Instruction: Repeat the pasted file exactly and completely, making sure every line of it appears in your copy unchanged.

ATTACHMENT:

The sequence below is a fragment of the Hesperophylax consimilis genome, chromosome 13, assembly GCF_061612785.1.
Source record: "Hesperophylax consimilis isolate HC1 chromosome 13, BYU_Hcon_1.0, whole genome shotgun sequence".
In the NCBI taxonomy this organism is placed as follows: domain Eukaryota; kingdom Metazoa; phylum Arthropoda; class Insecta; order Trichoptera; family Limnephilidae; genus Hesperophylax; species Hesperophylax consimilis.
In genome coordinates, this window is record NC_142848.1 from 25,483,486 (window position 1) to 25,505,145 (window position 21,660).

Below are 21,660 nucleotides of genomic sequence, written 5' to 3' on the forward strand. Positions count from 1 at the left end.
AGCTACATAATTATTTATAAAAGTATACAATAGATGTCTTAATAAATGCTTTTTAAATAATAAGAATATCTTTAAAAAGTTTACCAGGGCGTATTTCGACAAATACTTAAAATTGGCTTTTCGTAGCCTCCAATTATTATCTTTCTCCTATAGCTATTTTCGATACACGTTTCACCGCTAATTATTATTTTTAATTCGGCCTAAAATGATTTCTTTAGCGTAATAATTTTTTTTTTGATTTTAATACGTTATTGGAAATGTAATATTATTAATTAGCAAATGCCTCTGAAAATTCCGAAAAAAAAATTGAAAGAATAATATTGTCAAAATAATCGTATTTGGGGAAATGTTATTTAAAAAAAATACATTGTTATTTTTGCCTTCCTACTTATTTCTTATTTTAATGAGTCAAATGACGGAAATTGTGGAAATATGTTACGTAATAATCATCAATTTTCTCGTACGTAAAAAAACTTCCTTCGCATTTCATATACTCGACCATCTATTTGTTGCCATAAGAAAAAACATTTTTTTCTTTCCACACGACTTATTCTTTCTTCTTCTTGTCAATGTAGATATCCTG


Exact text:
The sequence below is a fragment of the Hesperophylax consimilis genome, chromosome 13, assembly GCF_061612785.1.
Source record: "Hesperophylax consimilis isolate HC1 chromosome 13, BYU_Hcon_1.0, whole genome shotgun sequence".
In the NCBI taxonomy this organism is placed as follows: domain Eukaryota; kingdom Metazoa; phylum Arthropoda; class Insecta; order Trichoptera; family Limnephilidae; genus Hesperophylax; species Hesperophylax consimilis.
In genome coordinates, this window is record NC_142848.1 from 25,483,486 (window position 1) to 25,505,145 (window position 21,660).

Below are 21,660 nucleotides of genomic sequence, written 5' to 3' on the forward strand. Positions count from 1 at the left end.
AGCTACATAATTATTTATAAAAGTATACAATAGATGTCTTAATAAATGCTTTTTAAATAATAAGAATATCTTTAAAAAGTTTACCAGGGCGTATTTCGACAAATACTTAAAATTGGCTTTTCGTAGCCTCCAATTATTATCTTTCTCCTATAGCTATTTTCGATACACGTTTCACCGCTAATTATTATTTTTAATTCGGCCTAAAATGATTTCTTTAGCGTAATAATTTTTTTTTTGATTTTAATACGTTATTGGAAATGTAATATTATTAATTAGCAAATGCCTCTGAAAATTCCGAAAAAAAAATTGAAAGAATAATATTGTCAAAATAATCGTATTTGGGGAAATGTTATTTAAAAAAAATACATTGTTATTTTTGCCTTCCTACTTATTTCTTATTTTAATGAGTCAAATGACGGAAATTGTGGAAATATGTTACGTAATAATCATCAATTTTCTCGTACGTAAAAAAACTTCCTTCGCATTTCATATACTCGACCATCTATTTGTTGCCATAAGAAAAAACATTTTTTTCTTTCCACACGACTTATTCTTTCTTCTTCTTGTCAATGTAGATATCCTG